Sight—A Writer's Default
The importance of images in writing.
Posted Mar 25, 2020
Images tell the story. Images set the scene. A rubber plantation in India, white sap dripping down smooth tree trunks, rows of silent sentries in the shadowed woods.
A childhood bedroom with quilted red corduroy bedspreads, wallpaper patterned with pink and red carnations. A father’s white Ford Fairlane with rocket-like tail fins, seats covered in red Naugahyde.
Sight—visual description—is the sense to which most writers default. Asked to describe my surroundings, I write what I see: “I am sitting in a wooden chair with five rounded ribs on the back. Simple and elegant, it could have been crafted by Shakers.” The very act of writing this grounds me. I move into the story: “I bought this chair from a man with bright white hair and brown, weathered skin, who sat cross-legged on the asphalt at the San Jose Flea Market—acres of parking lot, row upon row of secondhand and hand-me-downs, gently and roughly used. Furniture, appliances, clothing, and tools.”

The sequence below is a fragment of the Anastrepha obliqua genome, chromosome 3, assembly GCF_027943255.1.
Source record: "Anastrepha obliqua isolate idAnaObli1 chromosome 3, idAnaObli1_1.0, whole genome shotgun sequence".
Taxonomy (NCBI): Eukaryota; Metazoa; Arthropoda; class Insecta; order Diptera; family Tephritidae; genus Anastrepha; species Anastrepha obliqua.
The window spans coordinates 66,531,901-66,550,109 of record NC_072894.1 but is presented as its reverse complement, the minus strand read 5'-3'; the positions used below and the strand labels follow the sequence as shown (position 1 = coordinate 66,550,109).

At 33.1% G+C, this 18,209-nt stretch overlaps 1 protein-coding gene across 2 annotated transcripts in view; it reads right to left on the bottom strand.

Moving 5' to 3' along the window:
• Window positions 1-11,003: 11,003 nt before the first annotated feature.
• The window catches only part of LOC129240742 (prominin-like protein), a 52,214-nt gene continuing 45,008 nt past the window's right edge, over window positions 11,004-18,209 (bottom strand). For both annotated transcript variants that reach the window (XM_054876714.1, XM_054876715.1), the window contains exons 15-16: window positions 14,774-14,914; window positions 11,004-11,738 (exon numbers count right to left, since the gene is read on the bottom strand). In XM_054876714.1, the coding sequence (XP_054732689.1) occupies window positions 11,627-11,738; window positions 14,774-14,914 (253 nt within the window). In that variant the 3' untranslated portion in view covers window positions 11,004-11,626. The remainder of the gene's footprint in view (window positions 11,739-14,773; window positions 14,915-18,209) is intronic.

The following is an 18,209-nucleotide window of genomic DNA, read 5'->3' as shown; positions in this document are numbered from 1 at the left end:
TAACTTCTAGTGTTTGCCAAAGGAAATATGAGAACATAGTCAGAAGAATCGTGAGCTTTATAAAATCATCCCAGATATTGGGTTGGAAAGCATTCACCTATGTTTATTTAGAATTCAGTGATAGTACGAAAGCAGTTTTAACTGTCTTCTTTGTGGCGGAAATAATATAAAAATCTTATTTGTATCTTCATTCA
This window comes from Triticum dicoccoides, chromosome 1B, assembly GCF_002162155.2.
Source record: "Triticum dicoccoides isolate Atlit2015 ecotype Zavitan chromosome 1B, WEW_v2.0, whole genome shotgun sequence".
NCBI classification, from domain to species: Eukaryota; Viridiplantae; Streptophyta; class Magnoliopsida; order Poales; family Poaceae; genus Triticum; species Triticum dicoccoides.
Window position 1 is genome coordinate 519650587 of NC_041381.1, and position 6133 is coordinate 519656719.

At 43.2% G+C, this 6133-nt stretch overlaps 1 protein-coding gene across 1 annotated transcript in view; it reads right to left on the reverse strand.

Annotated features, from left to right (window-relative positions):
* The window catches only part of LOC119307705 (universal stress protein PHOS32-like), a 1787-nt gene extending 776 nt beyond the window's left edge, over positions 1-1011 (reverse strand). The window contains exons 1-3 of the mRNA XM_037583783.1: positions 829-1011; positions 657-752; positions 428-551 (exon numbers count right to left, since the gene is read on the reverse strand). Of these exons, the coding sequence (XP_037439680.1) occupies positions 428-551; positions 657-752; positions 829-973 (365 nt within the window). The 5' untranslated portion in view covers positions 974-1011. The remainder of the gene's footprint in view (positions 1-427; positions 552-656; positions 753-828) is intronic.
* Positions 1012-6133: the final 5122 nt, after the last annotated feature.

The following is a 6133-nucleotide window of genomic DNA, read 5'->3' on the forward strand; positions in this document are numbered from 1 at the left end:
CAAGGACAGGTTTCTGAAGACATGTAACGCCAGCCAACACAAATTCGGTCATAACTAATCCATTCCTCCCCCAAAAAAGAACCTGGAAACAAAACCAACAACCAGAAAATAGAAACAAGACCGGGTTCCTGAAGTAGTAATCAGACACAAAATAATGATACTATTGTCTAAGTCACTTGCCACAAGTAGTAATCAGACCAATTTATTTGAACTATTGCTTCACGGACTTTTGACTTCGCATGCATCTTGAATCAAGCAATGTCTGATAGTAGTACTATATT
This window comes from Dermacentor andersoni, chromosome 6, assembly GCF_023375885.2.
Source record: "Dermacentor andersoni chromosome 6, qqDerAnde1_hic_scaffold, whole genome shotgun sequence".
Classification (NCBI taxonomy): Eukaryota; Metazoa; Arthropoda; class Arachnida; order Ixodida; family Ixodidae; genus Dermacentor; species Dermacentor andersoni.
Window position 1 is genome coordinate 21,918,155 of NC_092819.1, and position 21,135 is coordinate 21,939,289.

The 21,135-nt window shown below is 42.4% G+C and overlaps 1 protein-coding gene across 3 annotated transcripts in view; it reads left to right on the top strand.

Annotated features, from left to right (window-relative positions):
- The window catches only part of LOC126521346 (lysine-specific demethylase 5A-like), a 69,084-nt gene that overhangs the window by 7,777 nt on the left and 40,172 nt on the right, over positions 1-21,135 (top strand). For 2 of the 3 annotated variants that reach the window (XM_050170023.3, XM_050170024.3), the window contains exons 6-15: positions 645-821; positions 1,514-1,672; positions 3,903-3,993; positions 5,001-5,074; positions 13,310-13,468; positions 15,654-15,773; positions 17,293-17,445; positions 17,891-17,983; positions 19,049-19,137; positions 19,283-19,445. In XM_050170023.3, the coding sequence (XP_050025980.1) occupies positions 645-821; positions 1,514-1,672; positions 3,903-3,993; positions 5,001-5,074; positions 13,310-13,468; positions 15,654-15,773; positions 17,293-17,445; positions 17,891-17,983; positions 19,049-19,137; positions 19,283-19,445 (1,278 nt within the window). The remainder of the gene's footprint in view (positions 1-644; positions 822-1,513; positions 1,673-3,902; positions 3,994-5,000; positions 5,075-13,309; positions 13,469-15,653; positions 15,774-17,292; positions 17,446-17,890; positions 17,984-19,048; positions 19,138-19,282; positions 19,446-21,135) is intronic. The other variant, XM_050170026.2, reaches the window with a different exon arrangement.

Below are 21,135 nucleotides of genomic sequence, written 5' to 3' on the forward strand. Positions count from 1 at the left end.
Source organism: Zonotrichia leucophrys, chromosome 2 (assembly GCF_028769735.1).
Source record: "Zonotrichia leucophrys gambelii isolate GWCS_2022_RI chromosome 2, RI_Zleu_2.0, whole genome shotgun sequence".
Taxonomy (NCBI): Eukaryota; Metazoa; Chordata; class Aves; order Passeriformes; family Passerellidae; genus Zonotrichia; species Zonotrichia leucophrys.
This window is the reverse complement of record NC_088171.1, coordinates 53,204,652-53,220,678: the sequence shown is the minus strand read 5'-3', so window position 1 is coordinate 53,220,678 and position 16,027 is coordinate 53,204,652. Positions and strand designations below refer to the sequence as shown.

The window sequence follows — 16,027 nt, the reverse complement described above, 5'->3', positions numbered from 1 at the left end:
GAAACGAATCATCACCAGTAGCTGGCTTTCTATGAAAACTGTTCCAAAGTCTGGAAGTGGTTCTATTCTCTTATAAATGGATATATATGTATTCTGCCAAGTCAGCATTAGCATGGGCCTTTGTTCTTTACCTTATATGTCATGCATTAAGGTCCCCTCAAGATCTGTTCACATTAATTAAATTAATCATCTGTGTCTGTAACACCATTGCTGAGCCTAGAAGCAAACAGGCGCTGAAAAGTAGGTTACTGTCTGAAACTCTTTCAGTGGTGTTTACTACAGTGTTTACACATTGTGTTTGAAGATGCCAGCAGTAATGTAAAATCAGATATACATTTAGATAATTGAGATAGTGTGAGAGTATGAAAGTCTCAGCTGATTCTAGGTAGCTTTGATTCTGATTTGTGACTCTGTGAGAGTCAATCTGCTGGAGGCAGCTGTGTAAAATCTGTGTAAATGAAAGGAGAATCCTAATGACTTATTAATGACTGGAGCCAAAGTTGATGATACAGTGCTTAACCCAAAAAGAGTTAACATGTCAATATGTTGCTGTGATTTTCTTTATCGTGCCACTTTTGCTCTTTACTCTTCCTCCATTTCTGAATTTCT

Sometimes an image grabs my attention, insisting that I describe what I see and write what it reminds me of. For example, I was sitting on a houseboat in the backwaters of Kerala, India. On the prow, the captain suddenly opened a bright green umbrella to shade himself from the sun. The surreal quality of the image made me flashback to a Magritte exhibition, with its paintings of men in bowler hats and floating green apples.
Then I remembered how I hadn’t originally wanted to spend a night on a houseboat alone with three men—the captain, engineer, and cook. It felt a bit creepy. In fact, it turned out to be one of the highlights of my journey through India, a peaceful day of rest with my non-English-speaking crew, as we drifted across Lake Vembanad.
Prompt: Where are you now?
Copyright © 2010 by Laura Deutsch